There are no books on yoga while having your second child while the first one alternately mews and moos in your face as you do the cat cow.
There is hardly any information on how to eat balanced nutritious meals while your suddenly picky eater refuses to eat anything green and now you have to cook different kinds of food for every meal.
‘Sleep before the baby comes’ doesn’t apply to those having a second child, for the first child most certainly does not.
There is also no expert advice on what to do when your early labor pains come fast and strong and you don’t want your daughter to see you cry and start crying herself and think that childbirth is terrifying.
There is no expert to tell you about the heartbreak you feel at leaving your sleeping child at home with your parents, as you leave for the hospital racked with mommy guilt, knowing that you will no longer be only her’s.
And I wonder why this is.
Having a second child is not unusual. It is mostly the norm as far as most traditional families are concerned. Single children or Singletons, like myself, were and still are, far and few in between.
So why is there not much out there about the realities of having a second child?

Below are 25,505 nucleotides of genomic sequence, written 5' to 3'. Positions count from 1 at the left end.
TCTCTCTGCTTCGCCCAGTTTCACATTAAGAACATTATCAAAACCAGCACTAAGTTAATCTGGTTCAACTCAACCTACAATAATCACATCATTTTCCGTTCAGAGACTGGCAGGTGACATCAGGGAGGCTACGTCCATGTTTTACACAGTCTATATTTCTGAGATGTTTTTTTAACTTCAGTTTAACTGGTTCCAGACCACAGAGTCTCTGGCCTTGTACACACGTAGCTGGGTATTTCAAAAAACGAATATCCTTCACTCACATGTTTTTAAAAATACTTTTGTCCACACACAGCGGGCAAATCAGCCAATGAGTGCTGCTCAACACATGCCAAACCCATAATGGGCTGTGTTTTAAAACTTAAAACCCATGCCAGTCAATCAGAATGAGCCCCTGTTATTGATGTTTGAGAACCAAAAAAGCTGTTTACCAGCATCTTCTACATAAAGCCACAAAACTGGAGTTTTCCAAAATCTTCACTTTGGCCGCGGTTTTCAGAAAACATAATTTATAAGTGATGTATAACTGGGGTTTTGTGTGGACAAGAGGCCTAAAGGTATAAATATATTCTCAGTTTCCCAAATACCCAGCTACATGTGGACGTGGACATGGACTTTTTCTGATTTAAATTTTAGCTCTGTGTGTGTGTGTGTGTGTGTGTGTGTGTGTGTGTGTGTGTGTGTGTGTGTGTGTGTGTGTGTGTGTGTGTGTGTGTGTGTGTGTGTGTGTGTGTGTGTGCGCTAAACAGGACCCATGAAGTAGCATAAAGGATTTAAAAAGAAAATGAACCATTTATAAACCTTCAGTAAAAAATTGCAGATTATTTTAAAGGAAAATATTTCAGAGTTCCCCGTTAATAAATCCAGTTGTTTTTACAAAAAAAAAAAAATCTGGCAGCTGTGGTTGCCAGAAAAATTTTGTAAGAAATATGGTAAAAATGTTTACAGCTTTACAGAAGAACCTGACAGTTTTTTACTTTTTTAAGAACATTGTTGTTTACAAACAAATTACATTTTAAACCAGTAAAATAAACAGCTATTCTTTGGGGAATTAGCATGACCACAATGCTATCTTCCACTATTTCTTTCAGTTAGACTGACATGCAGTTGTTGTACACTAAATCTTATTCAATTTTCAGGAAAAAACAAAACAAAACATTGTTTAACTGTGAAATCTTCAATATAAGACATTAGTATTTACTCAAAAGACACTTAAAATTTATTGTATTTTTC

The more I ponder upon this and the more I feel that so much of this has to do with the glorification of motherhood. Some of it has to do with good market sense. Most second time parents will tell you that one of the most important lessons you learn the first time around is that you just don’t need so much stuff – stuff being clothes, toys, parenting books, etc.
But I digress.
I feel as if the other non-financial reason is that women in general and mothers in particular are just supposed to know these things. We are supposed to be infallible and strong role models and positive and practical inspirational people who love you unconditionally and will self-sacrifice to the point of sainthood and all the other descriptive words that a simple Google search for ‘words for mom’ will get you.
The word that most of these lists miss is ‘human’. Women who choose to be mothers do not come with pre-programmed software to be the best mothers. Just as men learn to be fathers, so do women, yet we are never given the same leeway. You are expected to know how to be a mother instinctively beyond the nourishment part of this process. And even more, so if you are having a second child.
Stressful as this might be, the good news is that there is support out there. And for now it lies in the paths of the mothers who took this path before us. They might have glossed over the difficult times but ask and you will receive the answers you need. Answers that will guide you, as you navigate the half-familiar, half-strange terrain of having a second child.
Image source: shutterstock.
Shweta Ganesh Kumar is a writer, blogger and creator of the modern Indian parenting blog ‘The Times Of Amma’,and 'Inkspire' - the digital platform for aspiring Indian writers. She was awarded the prestigious UN Laadli read more...